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It Will Be an Incredible Day

Driving around the National Mall on Saturday, I could feel the excitement. At first glance the theme has to be porta-potties, thousands of them, over 4,000 to be more exact, lining the National Mall from the Capitol area all the way to the Lincoln Memorial; including side streets and along the Pennsylvania Avenue parade route. Where do they all come from? Are all 50 states represented?

Tuesday's inauguration of Barack Obama will be a defining moment in our history. A stark example of this was portrayed by historian Jesse J. Holland, in a segment on the News Hour this past Friday. He discussed the building of the Capitol and the fact that the majority of the laborers were African-American slaves. The grounds in front of the podium where Mr. Obama will deliver his address, where thousands of chairs are now set up, was once a tent city, where these workers and skilled craftsmen lived during the construction.

Whatever your political persuasion, Tuesday's inauguration of the first African-American President of the United States will be a defining moment, full of celebration and many tears. Washington has never felt so full of positive excitement. Good luck, Mr. Obama and Mr. Biden, and to us!

For more coverage of the Inauguration from the Washington, D.C., angle, we direct you to DCist. Since there is not really much to cover in terms of classical music and the arts, Ionarts will be staying out of it. -- Ed.


roberta said...

I wish I could be there. I'll be home by the tv with my tissue box cheering and crying. Such a great day!

Mark Barry said...

I kknnnoooww! The energy around the mall was palpable. Sandra was on a plane from Charlotte on Sunday. A whole family on board. They had bought tickets so the grandmother could see the first African-American become president. It was her Christmas present.
Multiply that story a few thousand times-I love it!

libby said...

Will you be there??? I'm just bubbling over, myself--and so will my eyes be, I bet, between my case of the sniffles and my emotions. That story of the grandmother's Xmas present made my day!!!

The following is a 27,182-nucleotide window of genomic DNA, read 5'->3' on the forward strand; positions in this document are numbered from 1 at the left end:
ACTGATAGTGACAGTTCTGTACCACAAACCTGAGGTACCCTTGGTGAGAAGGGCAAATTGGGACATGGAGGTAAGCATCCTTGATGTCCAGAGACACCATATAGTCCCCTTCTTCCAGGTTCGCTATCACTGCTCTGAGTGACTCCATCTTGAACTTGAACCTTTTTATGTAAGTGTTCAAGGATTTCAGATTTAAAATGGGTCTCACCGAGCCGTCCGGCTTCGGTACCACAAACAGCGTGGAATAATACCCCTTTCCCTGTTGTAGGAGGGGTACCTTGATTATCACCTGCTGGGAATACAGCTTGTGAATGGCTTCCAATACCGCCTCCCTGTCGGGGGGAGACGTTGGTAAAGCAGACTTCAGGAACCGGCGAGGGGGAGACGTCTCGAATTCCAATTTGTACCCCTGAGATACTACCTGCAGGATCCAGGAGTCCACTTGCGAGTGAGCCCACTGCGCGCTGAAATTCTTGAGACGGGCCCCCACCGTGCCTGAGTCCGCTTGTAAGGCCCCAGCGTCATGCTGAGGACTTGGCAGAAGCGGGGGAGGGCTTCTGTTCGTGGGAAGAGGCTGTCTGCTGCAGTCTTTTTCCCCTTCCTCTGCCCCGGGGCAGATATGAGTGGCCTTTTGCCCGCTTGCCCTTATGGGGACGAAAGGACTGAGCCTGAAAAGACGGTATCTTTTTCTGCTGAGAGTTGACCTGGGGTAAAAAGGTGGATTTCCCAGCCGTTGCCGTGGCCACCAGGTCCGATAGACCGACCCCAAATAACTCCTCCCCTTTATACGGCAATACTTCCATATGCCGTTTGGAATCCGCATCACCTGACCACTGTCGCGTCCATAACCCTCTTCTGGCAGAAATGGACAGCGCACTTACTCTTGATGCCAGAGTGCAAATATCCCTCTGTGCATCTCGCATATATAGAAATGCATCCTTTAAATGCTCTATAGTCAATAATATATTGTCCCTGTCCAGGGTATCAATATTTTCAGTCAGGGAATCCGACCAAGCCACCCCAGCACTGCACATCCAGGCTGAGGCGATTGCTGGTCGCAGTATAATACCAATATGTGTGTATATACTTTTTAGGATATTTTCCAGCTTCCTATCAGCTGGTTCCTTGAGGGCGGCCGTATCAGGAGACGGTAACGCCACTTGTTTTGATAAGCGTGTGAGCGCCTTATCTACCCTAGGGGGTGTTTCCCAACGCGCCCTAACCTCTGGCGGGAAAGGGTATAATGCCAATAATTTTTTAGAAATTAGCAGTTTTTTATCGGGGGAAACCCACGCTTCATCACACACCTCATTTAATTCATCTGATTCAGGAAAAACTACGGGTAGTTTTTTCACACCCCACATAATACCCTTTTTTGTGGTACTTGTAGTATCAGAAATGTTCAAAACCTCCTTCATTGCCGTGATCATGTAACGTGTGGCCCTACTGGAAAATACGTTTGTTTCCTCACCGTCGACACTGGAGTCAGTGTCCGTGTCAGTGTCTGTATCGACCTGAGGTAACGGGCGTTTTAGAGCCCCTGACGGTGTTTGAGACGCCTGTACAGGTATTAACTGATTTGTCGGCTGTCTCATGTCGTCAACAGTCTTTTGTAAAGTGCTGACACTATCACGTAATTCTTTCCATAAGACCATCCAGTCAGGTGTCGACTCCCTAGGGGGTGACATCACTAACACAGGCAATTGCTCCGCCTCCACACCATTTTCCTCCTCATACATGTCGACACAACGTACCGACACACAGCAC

Mark Barry said...

It was a weeper for sure. I am open to going, with the right push and a plan, all about the plan.

Anonymous said...

They had Yo-Yo Ma, Itzakh Perlman, Gabriela Montero, and Anthony McGill up there for a few minutes- no comment on that? That's the most classical(ish) music most Americans are going to hear not used in soundtrack form for at least four years.

Charles T. Downey said...

not used in soundtrack form

I know what you are saying, but are you sure about that, Andrew? I love Gabriela Montero and like the other three performers just fine, but that treacly Americana they played was sadly derivative to my ears, indeed very much like a soundtrack. Something with more bite would have been appreciated.

This is after they used Renée Fleming to sing a Broadway tune at the Lincoln Memorial concert. I've been watching, but by my count there is still nothing to report in terms of classical music or the arts.

Mark Barry said...

They had Yo-Yo Ma, Itzakh Perlman, Gabriela Montero, and Anthony McGill up there for a few minutes

It was indeed short but very sweet, a difficult venue at best. Aretha was weak.

I think we may well see some movement quickly with possibly a cabinet position for the arts.

A tough time financially but this may be the guy to appreciate the "value" of the arts related to the economy. It is ultimately up to us to push.

Anonymous said...

I agree that the JW piece wasn't good, at all, but it was significant in terms of when and where it happened. But part of the fun of a blog is that you can ignore it if you want. Just a little surprised that you hadn't even mentioned it.